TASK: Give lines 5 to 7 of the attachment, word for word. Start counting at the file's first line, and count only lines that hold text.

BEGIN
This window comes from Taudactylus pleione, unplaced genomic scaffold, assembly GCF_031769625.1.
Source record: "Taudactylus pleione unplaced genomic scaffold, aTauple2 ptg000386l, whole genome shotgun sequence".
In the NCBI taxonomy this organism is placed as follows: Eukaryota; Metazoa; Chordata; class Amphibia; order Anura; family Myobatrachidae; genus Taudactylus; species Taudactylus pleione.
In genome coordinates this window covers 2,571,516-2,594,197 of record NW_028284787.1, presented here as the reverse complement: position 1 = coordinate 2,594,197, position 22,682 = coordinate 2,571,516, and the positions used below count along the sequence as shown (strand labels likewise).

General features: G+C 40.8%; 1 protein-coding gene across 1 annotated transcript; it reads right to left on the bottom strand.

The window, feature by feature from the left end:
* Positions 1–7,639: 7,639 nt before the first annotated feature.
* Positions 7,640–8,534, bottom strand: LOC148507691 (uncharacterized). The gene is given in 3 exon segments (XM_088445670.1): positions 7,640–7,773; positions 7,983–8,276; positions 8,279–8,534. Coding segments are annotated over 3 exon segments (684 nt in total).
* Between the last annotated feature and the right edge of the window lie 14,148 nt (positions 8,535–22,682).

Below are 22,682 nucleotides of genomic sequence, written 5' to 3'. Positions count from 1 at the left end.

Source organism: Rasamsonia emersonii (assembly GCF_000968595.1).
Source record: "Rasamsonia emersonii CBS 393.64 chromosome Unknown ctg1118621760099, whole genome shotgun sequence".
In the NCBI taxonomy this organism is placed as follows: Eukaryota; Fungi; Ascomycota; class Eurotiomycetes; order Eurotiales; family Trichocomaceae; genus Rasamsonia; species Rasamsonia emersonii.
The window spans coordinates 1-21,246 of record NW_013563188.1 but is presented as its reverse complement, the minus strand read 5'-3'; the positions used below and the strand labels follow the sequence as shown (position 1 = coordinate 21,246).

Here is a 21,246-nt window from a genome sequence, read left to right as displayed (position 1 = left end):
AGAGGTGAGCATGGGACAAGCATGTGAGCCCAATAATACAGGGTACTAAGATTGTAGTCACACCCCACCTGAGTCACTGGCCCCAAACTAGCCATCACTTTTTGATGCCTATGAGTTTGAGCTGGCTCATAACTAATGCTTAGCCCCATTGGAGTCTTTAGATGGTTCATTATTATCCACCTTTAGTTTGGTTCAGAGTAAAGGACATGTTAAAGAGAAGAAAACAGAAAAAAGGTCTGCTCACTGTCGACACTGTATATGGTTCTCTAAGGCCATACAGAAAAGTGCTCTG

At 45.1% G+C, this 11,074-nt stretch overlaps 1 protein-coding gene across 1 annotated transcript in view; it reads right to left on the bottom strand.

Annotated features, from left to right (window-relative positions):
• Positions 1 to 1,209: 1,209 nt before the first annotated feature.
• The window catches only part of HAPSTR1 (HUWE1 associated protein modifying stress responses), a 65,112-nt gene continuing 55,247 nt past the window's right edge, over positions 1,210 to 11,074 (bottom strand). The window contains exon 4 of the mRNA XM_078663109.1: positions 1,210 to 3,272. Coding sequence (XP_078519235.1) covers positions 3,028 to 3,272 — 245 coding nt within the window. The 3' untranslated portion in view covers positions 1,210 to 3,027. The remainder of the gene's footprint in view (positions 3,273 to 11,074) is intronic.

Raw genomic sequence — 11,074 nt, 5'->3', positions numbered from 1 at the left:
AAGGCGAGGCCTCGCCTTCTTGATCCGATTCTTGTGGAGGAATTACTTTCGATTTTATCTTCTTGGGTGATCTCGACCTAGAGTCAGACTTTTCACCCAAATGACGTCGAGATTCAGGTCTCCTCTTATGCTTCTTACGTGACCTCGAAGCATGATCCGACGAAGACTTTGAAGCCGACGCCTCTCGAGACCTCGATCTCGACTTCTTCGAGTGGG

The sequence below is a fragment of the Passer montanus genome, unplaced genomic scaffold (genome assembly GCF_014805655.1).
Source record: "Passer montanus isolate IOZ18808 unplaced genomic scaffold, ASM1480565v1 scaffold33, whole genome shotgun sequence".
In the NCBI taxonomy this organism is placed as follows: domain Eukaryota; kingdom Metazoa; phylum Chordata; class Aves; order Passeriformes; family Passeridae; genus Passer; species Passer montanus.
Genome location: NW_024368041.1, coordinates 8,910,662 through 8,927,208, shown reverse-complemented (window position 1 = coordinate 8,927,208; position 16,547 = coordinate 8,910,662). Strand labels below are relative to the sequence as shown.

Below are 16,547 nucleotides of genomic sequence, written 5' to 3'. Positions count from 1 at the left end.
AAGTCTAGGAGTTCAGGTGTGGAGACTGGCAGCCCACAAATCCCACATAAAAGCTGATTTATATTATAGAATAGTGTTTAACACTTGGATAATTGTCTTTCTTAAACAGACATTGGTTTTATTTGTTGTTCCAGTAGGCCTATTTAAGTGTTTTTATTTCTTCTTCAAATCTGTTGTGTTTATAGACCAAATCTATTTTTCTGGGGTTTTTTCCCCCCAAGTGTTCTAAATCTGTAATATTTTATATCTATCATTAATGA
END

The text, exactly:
General features: G+C 40.8%; 1 protein-coding gene across 1 annotated transcript; it reads right to left on the bottom strand.

The window, feature by feature from the left end:
* Positions 1–7,639: 7,639 nt before the first annotated feature.